[DNSOP] UDP fragmentation vs multiple-responses and multi-qtypes

Ondřej Surý <ondrej.sury@nic.cz> Thu, 20 July 2017 16:41 UTC

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Date: Thu, 20 Jul 2017 18:41:33 +0200 (CEST)
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Subject: [DNSOP] UDP fragmentation vs multiple-responses and multi-qtypes
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multi-qtypes Security Considerations says:
>    The method documented here does not change any of the security
>    properties of the DNS protocol itself.

I don't think this statement is true.  Why?

a) DNS DDoS threats are real and there was a shift towards minimizing
   answers.  This goes in the reverse direction.  But you address this
   in both security considerations.

multiple-responses Security Considerations says:
> 
>    Additional records will make DNS responses even larger than they are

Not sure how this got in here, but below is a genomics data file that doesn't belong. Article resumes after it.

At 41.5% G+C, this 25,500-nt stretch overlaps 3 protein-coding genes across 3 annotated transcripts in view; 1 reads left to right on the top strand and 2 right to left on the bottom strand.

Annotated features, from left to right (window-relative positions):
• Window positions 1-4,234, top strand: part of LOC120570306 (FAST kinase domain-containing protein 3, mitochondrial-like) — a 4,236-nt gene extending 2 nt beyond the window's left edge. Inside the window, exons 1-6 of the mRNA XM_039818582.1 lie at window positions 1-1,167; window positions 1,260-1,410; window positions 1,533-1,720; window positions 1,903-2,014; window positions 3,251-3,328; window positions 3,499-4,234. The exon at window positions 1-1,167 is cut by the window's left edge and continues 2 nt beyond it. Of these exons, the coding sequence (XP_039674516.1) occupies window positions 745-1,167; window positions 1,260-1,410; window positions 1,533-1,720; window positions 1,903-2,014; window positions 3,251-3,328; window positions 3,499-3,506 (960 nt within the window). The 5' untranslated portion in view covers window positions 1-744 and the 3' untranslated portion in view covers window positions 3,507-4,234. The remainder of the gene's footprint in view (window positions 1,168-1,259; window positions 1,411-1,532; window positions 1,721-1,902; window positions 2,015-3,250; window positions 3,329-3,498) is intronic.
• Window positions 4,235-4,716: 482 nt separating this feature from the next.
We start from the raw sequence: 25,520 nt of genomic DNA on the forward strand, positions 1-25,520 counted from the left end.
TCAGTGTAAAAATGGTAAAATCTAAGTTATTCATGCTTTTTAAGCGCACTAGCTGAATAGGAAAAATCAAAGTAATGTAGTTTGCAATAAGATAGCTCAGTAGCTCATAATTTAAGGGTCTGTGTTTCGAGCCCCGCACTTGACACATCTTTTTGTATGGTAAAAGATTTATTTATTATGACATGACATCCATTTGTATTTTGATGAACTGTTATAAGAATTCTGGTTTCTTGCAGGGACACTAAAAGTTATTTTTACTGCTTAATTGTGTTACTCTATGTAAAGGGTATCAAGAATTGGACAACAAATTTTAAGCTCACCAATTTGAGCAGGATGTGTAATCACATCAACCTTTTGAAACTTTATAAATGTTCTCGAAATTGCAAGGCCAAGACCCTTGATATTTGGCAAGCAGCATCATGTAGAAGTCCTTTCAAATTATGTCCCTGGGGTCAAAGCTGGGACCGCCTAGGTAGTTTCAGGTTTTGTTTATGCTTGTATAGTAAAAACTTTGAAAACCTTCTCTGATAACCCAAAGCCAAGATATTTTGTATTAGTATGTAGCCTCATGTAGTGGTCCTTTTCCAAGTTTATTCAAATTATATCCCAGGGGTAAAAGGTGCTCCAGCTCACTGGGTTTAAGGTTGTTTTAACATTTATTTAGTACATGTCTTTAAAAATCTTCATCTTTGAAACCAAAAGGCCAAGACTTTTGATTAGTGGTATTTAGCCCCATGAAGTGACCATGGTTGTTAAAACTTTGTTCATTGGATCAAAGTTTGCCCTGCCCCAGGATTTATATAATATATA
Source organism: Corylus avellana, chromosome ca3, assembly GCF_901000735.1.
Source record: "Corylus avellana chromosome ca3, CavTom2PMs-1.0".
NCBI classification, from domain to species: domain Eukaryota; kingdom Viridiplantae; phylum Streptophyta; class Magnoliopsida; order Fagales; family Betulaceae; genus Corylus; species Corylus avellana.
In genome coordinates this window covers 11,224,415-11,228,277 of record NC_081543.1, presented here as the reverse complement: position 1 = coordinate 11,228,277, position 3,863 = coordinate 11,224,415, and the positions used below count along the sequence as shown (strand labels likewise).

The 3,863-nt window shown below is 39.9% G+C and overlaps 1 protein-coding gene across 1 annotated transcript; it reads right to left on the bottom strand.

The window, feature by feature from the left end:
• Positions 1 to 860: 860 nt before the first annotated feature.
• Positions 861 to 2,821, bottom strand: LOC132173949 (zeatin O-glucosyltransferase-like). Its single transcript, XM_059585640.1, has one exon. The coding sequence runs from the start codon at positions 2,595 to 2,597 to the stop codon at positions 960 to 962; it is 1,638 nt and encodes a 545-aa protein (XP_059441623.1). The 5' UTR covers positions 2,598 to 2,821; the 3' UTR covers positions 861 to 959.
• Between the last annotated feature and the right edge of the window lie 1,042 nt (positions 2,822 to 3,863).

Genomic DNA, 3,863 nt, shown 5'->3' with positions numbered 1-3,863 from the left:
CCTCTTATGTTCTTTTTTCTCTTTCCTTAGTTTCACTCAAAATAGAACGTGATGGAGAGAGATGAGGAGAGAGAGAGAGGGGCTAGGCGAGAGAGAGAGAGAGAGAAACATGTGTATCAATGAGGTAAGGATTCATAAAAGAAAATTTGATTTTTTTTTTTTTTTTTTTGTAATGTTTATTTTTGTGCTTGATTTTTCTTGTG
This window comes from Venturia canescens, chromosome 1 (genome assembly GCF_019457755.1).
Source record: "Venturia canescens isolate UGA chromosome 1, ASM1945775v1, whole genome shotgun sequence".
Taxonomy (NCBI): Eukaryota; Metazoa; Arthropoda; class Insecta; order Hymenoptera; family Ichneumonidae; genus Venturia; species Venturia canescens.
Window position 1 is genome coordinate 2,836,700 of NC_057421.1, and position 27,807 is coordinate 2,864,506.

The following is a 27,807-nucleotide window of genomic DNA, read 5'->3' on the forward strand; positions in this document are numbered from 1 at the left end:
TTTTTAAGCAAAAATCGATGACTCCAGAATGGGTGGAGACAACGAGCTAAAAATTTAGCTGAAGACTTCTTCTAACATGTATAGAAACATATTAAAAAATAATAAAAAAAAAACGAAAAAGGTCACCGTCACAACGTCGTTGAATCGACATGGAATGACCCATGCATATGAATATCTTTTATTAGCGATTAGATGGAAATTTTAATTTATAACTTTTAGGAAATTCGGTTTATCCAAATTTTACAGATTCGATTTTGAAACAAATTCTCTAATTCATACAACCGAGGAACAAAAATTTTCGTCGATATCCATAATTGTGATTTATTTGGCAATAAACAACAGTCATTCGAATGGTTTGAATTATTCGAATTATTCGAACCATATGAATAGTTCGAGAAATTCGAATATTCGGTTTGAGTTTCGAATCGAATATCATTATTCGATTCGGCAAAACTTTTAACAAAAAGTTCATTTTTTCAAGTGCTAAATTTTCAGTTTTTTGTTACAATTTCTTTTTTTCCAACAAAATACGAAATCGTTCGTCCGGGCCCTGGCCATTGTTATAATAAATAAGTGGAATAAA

>    currently, leading to larger records that can be used in DNS
>    reflection attacks.  One could mitigate this by only serving
>    responses to EXTRA requests over TCP or when using Cookies [RFC5395],
>    although there is no easy way to signal this to a client other than
>    through the use of the truncate bit.

multi-qtypes Security Considerations says:
>    It should however be noted that this method does increase the
>    potential amplification factor when the DNS protocol is used as a
>    vector for a denial of service attack.


b) UDP fragmentations - it strongly increases the risk of UDP fragmentation
   which is strongly discouraged (SHOULD NOT) in BCP 145.

also multiple-responses Security Considerations says:

>    A malicious authoritative server could include a large number of
>    extra records (and associated DNSSEC information) and attempt to DoS
>    the recursive by making it do lots of DNSSEC validation.  However,
>    this is not considered a realistic threat; CPU for validation is
>    cheap compared to bandwidth.  This can be mitigated by allowing the
>    recursive resolver to ignore Additional records whenever it considers
>    itself under attack or its CPU resources are otherwise over-
>    committed.

It should be noted, that ECC validation is more CPU intensive than RSA, as
as such I find "CPU for validation is cheap compared to bandwidth" quite
bold claim that should come with some data.

Cheers,
--
 Ondřej Surý -- Technical Fellow
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